Reviewed by Nancy Grisham Anderson
The wait is over. Since the announcement from HarperCollins on 3 February 2015 of a second novel by Harper Lee, anticipation has been building as has the controversy. HarperCollins Senior Vice President described the forthcoming publication as “a remarkable literary event.”
Immediately after the announcement, concerns about Lee’s health and state of mind were voiced, with anonymous charges of elder and financial abuse brought to the attention of the state. Authorities investigated and dismissed the case, ruling that the author knew exactly what was going on and wanted the book published.
Many fans of Lee expected the second publication to be The Reverend, a nonfiction novel based on a series of murders in the 1970s in Alexander City, Alabama, in the style of Truman Capote’s In Cold Blood. The surprise is that the novel is “the sequel” to To Kill a Mockingbird, the publisher’s label. Lee’s label for the novel, however, is “the parent” because it is the novel she wrote and submitted first in the 1950s. Her editor, Tay Hohoff, suggested that she revise the work to tell the story of Scout’s childhood. The result of the revision is the classic To Kill a Mockingbird.
Go Set a Watchman, therefore, is both “the sequel” and “the parent.” In it the 26-year-old Jean Louise Finch makes a trip from New York, where she has lived for seven years, home to Maycomb, Alabama, to check on her father, Atticus, who is struggling with the crippling effects of rheumatoid arthritis. Early in her visit, she confesses her own “Conservative resistance to change,” but this visit forces her to face dramatic changes – in the South of her childhood and in her perception and her understanding of her father, as well as in his health. Change, in fact, is a central theme of the novel. Other themes are family, love, and personal responsibility.
Within the first 24 hours after the release, by 9:00 a.m. Wednesday, the novel had already sold 700,000 copies, despite troubling details that appeared in the early reviews a few days before the official release date. These reviews were quite mixed, with a variety of evaluations from “a pleasure” and “a revelation” to “a mess.” Adjectives used to describe the book include: “timeless,” “radical,” “political,” “disappointing,” “stunning,” “complex,” “disillusioning,” “fascinating,” “demanding,” “challenging,” “thought-provoking” – and the list goes on. Depending on the point being made, each of these words can apply.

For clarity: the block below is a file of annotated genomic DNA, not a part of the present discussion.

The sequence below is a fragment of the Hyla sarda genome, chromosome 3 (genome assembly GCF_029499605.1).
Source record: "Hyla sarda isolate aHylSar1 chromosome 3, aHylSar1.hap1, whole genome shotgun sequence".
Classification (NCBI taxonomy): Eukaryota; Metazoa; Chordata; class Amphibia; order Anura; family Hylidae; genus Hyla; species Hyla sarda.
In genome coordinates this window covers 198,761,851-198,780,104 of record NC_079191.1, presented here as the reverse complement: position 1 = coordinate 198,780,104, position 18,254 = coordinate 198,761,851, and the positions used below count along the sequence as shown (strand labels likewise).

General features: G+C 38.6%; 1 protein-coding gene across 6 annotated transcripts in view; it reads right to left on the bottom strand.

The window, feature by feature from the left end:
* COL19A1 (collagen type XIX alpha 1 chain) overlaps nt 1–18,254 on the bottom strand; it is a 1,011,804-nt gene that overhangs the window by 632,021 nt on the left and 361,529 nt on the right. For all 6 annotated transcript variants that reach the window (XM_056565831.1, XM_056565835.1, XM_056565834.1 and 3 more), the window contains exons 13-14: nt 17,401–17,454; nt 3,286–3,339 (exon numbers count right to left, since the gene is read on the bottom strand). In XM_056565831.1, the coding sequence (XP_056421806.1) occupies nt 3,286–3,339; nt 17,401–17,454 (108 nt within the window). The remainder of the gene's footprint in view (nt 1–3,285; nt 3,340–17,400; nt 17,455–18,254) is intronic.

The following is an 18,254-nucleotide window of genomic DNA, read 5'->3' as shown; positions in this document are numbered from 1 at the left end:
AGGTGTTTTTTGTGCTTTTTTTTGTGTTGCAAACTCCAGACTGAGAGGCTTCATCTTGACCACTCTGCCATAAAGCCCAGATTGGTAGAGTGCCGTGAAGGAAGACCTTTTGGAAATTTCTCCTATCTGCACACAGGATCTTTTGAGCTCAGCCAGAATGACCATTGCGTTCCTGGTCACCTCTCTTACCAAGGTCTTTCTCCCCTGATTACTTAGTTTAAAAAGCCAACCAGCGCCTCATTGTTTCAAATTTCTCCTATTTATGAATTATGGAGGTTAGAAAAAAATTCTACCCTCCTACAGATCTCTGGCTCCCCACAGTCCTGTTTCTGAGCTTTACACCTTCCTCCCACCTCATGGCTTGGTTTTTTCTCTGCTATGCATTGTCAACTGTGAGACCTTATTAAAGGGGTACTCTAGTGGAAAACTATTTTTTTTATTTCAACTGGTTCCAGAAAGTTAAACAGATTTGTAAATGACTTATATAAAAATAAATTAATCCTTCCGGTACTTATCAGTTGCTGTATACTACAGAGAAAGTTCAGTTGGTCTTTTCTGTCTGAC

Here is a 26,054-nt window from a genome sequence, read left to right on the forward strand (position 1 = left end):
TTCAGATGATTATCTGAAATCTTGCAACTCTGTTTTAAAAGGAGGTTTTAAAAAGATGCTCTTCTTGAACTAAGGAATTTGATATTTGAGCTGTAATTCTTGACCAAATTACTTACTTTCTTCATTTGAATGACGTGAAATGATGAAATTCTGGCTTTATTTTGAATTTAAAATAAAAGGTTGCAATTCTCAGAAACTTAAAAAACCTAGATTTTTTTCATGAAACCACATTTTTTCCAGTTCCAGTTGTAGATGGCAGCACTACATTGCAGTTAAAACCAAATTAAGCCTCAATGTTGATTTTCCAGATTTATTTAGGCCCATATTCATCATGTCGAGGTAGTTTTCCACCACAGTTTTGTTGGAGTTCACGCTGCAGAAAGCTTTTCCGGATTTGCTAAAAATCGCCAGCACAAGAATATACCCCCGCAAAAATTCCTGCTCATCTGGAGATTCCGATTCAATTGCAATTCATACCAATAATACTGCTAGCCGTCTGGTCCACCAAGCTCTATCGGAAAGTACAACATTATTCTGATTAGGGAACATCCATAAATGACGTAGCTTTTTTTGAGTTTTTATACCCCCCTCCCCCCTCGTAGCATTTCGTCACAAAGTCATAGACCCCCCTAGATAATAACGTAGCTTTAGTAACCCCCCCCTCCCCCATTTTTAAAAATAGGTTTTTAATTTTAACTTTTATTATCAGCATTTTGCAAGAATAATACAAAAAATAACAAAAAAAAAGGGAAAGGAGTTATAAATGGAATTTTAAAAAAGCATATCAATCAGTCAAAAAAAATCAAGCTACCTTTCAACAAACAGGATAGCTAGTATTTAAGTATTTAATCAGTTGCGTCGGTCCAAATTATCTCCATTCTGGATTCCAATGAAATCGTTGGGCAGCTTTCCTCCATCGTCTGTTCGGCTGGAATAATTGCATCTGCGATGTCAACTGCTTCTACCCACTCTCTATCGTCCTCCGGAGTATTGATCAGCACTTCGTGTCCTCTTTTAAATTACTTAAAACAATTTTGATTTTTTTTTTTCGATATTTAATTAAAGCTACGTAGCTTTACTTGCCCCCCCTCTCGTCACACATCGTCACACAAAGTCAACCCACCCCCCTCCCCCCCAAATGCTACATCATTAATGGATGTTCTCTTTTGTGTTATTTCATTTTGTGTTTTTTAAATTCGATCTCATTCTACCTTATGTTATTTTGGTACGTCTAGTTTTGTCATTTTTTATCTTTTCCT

The first reviews focused on the issue of race in Maycomb in the mid-1950s and the characterization of Atticus as a bigot, after fifty-five years of being viewed as the epitome of a man who represented honor and fairness. This complex characterization forces readers to consider their memories of their own childhoods and the changes they faced as they matured into teenagers and adults and re-evaluated their families and their worlds.
Go Set a Watchman, however, is not all challenge and conflict. Readers have the pleasures of visiting the familiar setting of Maycomb and once again enjoying the escapades of Jem, Dill, and Scout in the fond memories of Jean Louise, escapades that add great humor to the story. Humor also appears in Lee’s masterful turns of phrase: Atticus musing that “only God and Robert Browning knew what [Jean Louise] was likely to say” or his expressing his hope that Jean Louise and her friend “weren’t doing the backstroke” if they had been skinny dipping, as rumored. Uncle Jack, Aunt Alexandra, and Calpurnia are also part of 1950s Maycomb, each reflecting change – often in troubling ways.
There are several things for readers to remember as they read Go Set a Watchman:
• Remember that it is not To Kill a Mockingbird.
• Remember that it was written first and is now published without revision.
• Keep open minds and keep the setting in perspective: the South of the 1950s – the South of “bus strikes and that Mississippi business,” in the words of Jean Louise to Atticus. Do not try to apply more recent insights, mores, and developments.
• Enjoy the humor, the flashbacks, the sprightly dialogue, the descriptions.
Readers will be challenged and will have to wrestle with their own memories and beliefs. Go Set a Watchman, after the first shock, will require additional readings to grapple with the passage of twenty years from the young Scout’s childhood in Maycomb. However, it is a novel to enjoy as well as one to study. Readers, along with Jean Louise, must learn that their consciences are their own personal watchmen. Methodist Bishop William Willimon has summed up the fundamental truth of Harper Lee’s two novels: “Even as the child Scout stared at her world, seeking the truth of things, so Jean Louise Finch stares at hers and dares to declare what she sees, thereby blessing the rest of us, if we dare to hear.”
Nancy Grisham Anderson is the Distinguished Outreach Fellow at Auburn University at Montgomery. This review first appeared in the Montgomery Advertiser.